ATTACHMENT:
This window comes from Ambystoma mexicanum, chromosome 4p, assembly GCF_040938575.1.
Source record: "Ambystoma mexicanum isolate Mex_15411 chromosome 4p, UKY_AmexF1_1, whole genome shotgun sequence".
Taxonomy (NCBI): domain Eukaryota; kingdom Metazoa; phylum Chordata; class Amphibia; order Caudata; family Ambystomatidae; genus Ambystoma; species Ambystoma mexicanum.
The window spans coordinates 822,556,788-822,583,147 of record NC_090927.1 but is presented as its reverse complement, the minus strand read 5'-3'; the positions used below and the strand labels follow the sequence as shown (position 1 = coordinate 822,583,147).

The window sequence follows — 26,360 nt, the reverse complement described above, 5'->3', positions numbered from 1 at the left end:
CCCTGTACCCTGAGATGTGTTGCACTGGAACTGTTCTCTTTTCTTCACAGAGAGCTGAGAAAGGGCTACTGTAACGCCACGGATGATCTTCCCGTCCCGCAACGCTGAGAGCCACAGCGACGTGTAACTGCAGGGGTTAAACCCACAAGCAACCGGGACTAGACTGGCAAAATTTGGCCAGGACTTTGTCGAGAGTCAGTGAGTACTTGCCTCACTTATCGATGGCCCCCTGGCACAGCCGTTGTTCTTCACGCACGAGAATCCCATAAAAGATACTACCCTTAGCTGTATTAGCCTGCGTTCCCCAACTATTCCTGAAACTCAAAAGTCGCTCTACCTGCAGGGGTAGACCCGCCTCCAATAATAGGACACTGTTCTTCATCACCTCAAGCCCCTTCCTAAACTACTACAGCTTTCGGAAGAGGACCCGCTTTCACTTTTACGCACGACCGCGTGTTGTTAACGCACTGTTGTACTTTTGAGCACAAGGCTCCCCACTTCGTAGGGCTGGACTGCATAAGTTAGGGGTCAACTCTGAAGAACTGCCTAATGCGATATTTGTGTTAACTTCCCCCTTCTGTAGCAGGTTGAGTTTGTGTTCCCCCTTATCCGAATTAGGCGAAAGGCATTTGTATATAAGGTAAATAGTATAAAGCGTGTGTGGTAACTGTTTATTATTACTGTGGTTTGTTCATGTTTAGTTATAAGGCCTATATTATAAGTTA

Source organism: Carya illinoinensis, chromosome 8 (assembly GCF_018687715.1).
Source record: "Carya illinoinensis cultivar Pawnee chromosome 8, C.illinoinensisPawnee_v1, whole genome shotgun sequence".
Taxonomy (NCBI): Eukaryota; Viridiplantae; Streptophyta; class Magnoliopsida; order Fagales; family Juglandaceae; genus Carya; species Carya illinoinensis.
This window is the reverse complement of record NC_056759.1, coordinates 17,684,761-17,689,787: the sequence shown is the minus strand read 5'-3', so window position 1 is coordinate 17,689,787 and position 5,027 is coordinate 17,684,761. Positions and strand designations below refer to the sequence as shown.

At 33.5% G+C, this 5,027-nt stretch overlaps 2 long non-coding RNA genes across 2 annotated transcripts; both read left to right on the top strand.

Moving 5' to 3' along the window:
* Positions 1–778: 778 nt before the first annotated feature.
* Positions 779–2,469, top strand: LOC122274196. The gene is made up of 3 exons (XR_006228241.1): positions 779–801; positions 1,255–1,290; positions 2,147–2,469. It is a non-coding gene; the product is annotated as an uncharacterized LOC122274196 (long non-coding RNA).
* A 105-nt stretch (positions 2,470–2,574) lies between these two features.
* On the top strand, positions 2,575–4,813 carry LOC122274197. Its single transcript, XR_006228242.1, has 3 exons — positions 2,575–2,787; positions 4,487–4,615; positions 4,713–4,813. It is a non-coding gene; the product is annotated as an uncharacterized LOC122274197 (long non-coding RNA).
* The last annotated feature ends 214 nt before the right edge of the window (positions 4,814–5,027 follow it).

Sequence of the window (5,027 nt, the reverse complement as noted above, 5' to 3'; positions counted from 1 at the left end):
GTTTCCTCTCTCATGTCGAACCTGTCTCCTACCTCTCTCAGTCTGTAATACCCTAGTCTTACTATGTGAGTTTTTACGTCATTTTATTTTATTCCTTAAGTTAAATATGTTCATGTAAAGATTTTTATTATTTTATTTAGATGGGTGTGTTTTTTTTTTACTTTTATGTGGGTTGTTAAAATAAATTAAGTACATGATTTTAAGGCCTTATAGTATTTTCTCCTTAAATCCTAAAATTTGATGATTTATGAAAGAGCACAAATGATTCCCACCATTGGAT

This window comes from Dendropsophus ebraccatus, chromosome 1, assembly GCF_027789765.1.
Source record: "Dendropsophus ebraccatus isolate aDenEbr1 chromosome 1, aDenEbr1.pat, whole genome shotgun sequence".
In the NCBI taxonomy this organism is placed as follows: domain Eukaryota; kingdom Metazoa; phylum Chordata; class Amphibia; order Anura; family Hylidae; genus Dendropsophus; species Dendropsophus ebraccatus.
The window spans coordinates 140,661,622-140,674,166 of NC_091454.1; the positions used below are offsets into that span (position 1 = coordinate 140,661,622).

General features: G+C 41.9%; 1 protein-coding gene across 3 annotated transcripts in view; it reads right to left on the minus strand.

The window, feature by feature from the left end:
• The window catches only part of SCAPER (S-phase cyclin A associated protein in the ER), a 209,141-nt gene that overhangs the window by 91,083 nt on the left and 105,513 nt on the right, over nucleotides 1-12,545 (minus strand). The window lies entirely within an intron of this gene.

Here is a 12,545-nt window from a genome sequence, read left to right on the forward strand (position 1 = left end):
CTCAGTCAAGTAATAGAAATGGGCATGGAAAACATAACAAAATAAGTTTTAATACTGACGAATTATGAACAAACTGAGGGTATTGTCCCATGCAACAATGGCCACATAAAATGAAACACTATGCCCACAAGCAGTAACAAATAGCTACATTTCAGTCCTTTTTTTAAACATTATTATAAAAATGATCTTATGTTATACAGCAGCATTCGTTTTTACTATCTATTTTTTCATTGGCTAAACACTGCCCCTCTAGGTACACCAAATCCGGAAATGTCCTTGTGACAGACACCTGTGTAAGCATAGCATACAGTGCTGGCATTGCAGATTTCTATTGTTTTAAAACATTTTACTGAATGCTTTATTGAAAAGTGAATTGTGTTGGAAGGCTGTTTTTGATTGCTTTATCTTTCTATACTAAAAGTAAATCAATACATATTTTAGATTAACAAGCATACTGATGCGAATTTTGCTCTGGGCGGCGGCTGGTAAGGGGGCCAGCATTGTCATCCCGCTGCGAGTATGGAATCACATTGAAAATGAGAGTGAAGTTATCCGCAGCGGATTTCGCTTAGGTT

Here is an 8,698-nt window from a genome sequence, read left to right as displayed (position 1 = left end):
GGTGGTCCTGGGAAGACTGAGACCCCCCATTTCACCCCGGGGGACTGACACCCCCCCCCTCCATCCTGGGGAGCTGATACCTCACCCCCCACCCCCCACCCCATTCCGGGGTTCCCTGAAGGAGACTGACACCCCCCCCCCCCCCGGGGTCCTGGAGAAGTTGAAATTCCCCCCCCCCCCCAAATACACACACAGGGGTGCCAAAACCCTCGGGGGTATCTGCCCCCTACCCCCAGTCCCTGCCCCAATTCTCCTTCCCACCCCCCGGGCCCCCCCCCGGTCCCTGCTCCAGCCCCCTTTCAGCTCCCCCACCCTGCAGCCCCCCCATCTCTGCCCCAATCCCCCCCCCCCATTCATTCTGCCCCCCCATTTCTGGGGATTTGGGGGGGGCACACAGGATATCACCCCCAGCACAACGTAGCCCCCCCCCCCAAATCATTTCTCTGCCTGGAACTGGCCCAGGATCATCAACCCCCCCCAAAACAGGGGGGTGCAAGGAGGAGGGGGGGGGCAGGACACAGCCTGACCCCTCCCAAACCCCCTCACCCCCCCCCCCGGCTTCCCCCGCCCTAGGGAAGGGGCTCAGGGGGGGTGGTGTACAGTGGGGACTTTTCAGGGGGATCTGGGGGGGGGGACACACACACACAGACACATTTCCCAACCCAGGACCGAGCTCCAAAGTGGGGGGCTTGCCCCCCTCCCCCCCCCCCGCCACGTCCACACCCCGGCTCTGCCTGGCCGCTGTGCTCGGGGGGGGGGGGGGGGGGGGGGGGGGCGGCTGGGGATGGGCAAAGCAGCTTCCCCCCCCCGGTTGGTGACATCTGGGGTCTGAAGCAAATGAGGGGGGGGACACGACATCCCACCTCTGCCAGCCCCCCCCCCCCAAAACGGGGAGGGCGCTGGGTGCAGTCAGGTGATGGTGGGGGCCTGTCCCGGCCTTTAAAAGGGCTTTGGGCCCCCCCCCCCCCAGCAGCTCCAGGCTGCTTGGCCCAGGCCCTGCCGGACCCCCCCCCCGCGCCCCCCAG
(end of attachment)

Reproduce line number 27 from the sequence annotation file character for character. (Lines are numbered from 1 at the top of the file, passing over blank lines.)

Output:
Here is a 12,545-nt window from a genome sequence, read left to right on the forward strand (position 1 = left end):